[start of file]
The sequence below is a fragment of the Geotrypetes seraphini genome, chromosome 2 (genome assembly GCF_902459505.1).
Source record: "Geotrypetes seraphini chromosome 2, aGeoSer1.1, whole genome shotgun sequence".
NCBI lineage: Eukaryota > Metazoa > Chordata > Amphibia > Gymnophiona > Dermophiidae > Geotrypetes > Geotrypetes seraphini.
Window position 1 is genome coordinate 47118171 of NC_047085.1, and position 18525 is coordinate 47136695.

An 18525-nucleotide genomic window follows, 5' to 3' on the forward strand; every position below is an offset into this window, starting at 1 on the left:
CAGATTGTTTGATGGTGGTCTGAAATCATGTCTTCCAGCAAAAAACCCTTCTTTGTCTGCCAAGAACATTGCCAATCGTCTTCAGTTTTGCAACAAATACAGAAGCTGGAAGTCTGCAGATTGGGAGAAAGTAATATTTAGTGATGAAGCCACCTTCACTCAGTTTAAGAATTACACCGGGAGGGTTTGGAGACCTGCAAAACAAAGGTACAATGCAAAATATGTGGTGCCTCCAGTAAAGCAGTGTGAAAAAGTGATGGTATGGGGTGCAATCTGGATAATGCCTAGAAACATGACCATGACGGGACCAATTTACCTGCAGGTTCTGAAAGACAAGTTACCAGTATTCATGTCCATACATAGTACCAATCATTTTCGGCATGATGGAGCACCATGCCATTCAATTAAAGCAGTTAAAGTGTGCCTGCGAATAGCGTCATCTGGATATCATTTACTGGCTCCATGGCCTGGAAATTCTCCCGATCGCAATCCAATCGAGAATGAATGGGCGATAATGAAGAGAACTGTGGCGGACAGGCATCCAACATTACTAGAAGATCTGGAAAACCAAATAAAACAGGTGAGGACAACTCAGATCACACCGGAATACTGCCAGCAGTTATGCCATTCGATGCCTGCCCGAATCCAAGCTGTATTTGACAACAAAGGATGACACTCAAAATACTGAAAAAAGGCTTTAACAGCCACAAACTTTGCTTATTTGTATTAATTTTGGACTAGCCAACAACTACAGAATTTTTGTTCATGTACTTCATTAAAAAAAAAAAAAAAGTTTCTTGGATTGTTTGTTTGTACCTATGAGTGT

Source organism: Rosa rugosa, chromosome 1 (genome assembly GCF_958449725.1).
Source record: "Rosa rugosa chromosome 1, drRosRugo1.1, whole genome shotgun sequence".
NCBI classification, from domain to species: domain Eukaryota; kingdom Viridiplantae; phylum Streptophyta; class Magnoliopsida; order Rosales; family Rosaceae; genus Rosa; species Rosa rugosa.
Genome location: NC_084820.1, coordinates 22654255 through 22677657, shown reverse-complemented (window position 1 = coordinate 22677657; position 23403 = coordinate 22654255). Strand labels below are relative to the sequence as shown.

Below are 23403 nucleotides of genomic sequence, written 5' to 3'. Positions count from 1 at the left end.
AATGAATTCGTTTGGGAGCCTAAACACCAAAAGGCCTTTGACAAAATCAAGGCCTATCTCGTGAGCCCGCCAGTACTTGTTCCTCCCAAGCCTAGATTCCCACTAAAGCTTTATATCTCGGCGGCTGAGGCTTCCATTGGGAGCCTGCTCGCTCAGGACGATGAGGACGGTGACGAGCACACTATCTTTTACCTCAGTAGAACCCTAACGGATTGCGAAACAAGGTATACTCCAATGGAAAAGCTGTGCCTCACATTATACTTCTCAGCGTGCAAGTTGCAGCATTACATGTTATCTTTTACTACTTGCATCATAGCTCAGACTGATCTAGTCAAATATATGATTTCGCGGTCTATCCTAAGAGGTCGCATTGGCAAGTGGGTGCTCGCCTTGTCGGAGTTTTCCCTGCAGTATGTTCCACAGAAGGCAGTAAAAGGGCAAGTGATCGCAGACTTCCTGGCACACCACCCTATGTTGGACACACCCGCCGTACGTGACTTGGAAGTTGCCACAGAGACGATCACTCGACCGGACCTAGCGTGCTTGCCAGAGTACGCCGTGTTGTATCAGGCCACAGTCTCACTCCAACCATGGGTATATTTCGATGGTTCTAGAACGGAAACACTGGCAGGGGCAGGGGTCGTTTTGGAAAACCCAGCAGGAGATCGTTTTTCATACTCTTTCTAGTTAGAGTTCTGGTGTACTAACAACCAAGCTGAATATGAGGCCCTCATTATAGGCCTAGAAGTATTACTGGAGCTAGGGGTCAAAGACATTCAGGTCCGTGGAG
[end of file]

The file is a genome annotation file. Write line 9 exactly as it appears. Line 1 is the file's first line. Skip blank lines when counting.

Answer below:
NCBI classification, from domain to species: domain Eukaryota; kingdom Viridiplantae; phylum Streptophyta; class Magnoliopsida; order Rosales; family Rosaceae; genus Rosa; species Rosa rugosa.